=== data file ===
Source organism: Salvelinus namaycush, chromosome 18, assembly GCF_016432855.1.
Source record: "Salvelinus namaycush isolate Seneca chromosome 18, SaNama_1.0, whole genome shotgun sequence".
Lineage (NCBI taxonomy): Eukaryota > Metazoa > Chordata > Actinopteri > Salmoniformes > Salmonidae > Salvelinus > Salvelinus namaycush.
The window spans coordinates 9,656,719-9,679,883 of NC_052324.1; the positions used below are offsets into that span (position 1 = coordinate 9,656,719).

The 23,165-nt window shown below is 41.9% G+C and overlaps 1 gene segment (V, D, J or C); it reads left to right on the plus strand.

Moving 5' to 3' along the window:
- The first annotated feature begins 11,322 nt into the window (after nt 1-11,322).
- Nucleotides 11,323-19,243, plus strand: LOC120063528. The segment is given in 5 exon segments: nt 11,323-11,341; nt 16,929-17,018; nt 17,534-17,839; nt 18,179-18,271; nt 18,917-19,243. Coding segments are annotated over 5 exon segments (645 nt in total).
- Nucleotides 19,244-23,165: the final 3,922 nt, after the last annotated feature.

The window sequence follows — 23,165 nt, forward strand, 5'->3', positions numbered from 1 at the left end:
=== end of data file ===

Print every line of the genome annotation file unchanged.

Source organism: Salvelinus namaycush, chromosome 18, assembly GCF_016432855.1.
Source record: "Salvelinus namaycush isolate Seneca chromosome 18, SaNama_1.0, whole genome shotgun sequence".
Lineage (NCBI taxonomy): Eukaryota > Metazoa > Chordata > Actinopteri > Salmoniformes > Salmonidae > Salvelinus > Salvelinus namaycush.
The window spans coordinates 9,656,719-9,679,883 of NC_052324.1; the positions used below are offsets into that span (position 1 = coordinate 9,656,719).

The 23,165-nt window shown below is 41.9% G+C and overlaps 1 gene segment (V, D, J or C); it reads left to right on the plus strand.

Moving 5' to 3' along the window:
- The first annotated feature begins 11,322 nt into the window (after nt 1-11,322).
- Nucleotides 11,323-19,243, plus strand: LOC120063528. The segment is given in 5 exon segments: nt 11,323-11,341; nt 16,929-17,018; nt 17,534-17,839; nt 18,179-18,271; nt 18,917-19,243. Coding segments are annotated over 5 exon segments (645 nt in total).
- Nucleotides 19,244-23,165: the final 3,922 nt, after the last annotated feature.

The window sequence follows — 23,165 nt, forward strand, 5'->3', positions numbered from 1 at the left end: